-The only reason they do this is to somehow give a reason to critisize Turkey for 'human rights oppression' or something.

-...In that regard, the seemingly independent broadcasting organizations such as BBC, CNN and the Washington Post can easily transform into a spy or a soldier within quite a short time. We have experienced the most animate examples of this issue in the fight against PKK terrorism, and we are still continuing to experience. Almost all the Western media organizations reject to call PKK as a ‘terrorist organization’. In spite of the tons of protest letters sent to BBC, the so called independent British press organization, which has the full public support for its expenditures, states that they choose to use impartial language with regard to such issues.

The BBC Editorial Guideline states that when reporting terrorism “other people's language should not be adopted” and “the use of the term of terrorism should be avoided, other people should be let to characterize.”[1]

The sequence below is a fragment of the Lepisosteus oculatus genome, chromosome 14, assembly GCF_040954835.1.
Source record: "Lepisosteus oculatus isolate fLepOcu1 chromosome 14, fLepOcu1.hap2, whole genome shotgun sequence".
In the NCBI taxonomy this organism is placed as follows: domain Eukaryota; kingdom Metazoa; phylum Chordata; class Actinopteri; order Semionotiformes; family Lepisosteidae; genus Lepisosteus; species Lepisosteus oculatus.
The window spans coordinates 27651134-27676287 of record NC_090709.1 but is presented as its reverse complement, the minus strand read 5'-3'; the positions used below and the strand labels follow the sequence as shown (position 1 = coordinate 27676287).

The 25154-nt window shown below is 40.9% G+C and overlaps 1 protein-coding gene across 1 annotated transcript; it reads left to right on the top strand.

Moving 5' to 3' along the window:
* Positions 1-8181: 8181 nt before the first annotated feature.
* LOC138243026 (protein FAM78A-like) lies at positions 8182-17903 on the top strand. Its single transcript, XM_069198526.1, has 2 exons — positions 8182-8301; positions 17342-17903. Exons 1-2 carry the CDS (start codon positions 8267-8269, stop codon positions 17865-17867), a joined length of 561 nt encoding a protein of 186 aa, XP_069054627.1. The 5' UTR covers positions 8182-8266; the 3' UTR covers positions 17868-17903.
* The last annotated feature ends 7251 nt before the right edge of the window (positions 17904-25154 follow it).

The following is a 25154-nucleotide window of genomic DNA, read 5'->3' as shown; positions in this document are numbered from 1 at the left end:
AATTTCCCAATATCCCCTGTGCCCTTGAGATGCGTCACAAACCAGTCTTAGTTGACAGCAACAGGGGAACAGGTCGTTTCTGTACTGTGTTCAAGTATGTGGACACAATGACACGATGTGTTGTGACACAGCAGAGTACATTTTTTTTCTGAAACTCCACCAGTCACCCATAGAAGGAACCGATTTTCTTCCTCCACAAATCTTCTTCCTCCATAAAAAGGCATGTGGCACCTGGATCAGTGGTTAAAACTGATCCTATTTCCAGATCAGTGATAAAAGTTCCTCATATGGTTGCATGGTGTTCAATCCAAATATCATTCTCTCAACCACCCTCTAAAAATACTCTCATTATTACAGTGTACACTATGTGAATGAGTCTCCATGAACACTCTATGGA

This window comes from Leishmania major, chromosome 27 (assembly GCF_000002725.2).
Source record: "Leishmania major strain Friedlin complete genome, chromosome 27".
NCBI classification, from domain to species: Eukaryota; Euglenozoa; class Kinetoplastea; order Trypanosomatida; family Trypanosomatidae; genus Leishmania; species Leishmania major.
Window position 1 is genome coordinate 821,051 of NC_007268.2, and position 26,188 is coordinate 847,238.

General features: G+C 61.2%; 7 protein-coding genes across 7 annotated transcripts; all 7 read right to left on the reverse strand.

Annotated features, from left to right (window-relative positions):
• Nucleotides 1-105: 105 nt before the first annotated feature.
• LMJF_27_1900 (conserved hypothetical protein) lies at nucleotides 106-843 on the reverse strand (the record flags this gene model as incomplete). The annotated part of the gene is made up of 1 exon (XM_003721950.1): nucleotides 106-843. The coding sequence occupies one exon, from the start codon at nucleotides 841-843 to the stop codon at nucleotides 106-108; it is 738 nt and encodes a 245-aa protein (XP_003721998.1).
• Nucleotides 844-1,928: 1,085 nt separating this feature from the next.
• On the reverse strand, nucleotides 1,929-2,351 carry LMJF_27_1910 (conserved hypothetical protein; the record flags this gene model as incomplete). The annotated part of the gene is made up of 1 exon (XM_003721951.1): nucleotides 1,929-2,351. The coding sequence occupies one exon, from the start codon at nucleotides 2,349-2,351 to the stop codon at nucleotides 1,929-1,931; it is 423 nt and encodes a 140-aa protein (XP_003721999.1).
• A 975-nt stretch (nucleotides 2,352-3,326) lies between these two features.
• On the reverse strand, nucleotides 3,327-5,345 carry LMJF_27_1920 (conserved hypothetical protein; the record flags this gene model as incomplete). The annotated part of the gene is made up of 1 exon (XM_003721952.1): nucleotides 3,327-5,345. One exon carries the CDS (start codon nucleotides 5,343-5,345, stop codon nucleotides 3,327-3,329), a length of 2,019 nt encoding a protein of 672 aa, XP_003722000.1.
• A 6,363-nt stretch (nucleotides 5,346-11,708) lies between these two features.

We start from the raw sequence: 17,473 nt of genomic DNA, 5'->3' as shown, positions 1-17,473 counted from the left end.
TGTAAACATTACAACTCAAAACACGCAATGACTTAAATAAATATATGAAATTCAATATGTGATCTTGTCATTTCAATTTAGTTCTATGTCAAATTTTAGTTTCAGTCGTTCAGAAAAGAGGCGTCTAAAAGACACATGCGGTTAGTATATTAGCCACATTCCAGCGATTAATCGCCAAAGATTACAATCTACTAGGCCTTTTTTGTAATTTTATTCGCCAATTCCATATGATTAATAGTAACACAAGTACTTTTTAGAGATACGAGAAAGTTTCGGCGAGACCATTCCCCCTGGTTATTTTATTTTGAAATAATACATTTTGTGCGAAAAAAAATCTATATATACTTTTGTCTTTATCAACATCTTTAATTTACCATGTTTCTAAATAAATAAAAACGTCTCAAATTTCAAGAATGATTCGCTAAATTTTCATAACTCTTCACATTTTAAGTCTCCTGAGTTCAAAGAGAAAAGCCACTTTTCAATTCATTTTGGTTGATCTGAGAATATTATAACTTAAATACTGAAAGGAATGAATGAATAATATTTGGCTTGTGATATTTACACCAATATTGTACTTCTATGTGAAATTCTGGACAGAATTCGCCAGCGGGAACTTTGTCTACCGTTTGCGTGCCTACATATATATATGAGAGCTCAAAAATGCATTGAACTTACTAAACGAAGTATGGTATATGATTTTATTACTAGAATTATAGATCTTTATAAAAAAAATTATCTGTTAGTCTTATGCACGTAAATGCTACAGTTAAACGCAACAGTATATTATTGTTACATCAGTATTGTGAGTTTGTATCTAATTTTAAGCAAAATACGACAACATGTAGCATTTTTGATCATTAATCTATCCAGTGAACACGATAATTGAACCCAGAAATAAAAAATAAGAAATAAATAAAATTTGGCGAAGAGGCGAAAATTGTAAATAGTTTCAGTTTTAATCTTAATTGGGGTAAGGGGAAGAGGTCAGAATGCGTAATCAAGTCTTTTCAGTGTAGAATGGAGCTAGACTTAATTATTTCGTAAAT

Even if it seems quite nice on paper, the organization in question (PKK) is the one labeled as ‘terrorist’ and accepted **as such in the laws by almost the whole world**. **The British Anti-Terror Law is not immune** to this general rule. **Therefore, there exists no situation according to which BBC would act with the fear of treating unjustly to anybody**. Nevertheless, if BBC has not been able to **comprehend** whether PKK is a terrorist organization or not, there is something strange here. What is more, **BBC has not demonstrated the same sensibility in the case of IRA, whose activities have been labeled as ‘terrorist’ by the same BBC**. It has been BBC which quite easily censored the news related to IRA, and which could not stand hearing even the voices of the IRA leaders, but instead replaced them with the voices of machines. In other words, the principles of BBC Editorial Guideline do not apply when it comes to the members of IRA.